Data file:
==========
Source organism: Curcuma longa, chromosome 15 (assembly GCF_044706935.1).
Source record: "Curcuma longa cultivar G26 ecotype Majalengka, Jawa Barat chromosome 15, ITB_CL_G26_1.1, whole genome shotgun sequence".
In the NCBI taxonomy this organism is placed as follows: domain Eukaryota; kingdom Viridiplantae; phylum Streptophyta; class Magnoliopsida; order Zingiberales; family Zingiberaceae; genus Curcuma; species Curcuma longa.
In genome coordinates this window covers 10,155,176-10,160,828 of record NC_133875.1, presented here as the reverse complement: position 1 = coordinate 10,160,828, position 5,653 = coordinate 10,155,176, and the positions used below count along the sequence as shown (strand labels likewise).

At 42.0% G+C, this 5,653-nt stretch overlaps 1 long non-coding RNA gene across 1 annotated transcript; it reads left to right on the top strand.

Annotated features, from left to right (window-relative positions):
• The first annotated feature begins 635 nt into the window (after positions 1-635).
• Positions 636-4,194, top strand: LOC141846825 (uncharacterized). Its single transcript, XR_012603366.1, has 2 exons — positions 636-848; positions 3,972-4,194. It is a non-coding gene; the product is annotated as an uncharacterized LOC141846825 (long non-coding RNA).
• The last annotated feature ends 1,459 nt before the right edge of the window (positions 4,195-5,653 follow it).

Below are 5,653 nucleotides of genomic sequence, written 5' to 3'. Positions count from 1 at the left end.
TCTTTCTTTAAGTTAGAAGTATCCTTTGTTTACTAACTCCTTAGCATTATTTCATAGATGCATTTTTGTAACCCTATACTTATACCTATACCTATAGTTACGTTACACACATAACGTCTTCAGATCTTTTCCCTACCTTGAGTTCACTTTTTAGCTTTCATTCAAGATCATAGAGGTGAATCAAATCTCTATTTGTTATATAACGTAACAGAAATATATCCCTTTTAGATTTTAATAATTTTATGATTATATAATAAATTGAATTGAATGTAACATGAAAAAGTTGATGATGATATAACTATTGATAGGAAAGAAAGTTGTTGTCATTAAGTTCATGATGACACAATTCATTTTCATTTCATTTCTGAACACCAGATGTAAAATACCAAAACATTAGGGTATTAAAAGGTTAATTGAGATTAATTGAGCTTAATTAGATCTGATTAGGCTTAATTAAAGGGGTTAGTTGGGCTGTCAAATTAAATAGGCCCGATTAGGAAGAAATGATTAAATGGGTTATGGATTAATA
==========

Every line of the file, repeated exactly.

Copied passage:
Source organism: Curcuma longa, chromosome 15 (assembly GCF_044706935.1).
Source record: "Curcuma longa cultivar G26 ecotype Majalengka, Jawa Barat chromosome 15, ITB_CL_G26_1.1, whole genome shotgun sequence".
In the NCBI taxonomy this organism is placed as follows: domain Eukaryota; kingdom Viridiplantae; phylum Streptophyta; class Magnoliopsida; order Zingiberales; family Zingiberaceae; genus Curcuma; species Curcuma longa.
In genome coordinates this window covers 10,155,176-10,160,828 of record NC_133875.1, presented here as the reverse complement: position 1 = coordinate 10,160,828, position 5,653 = coordinate 10,155,176, and the positions used below count along the sequence as shown (strand labels likewise).

At 42.0% G+C, this 5,653-nt stretch overlaps 1 long non-coding RNA gene across 1 annotated transcript; it reads left to right on the top strand.

Annotated features, from left to right (window-relative positions):
• The first annotated feature begins 635 nt into the window (after positions 1-635).
• Positions 636-4,194, top strand: LOC141846825 (uncharacterized). Its single transcript, XR_012603366.1, has 2 exons — positions 636-848; positions 3,972-4,194. It is a non-coding gene; the product is annotated as an uncharacterized LOC141846825 (long non-coding RNA).
• The last annotated feature ends 1,459 nt before the right edge of the window (positions 4,195-5,653 follow it).

Below are 5,653 nucleotides of genomic sequence, written 5' to 3'. Positions count from 1 at the left end.
TCTTTCTTTAAGTTAGAAGTATCCTTTGTTTACTAACTCCTTAGCATTATTTCATAGATGCATTTTTGTAACCCTATACTTATACCTATACCTATAGTTACGTTACACACATAACGTCTTCAGATCTTTTCCCTACCTTGAGTTCACTTTTTAGCTTTCATTCAAGATCATAGAGGTGAATCAAATCTCTATTTGTTATATAACGTAACAGAAATATATCCCTTTTAGATTTTAATAATTTTATGATTATATAATAAATTGAATTGAATGTAACATGAAAAAGTTGATGATGATATAACTATTGATAGGAAAGAAAGTTGTTGTCATTAAGTTCATGATGACACAATTCATTTTCATTTCATTTCTGAACACCAGATGTAAAATACCAAAACATTAGGGTATTAAAAGGTTAATTGAGATTAATTGAGCTTAATTAGATCTGATTAGGCTTAATTAAAGGGGTTAGTTGGGCTGTCAAATTAAATAGGCCCGATTAGGAAGAAATGATTAAATGGGTTATGGATTAATA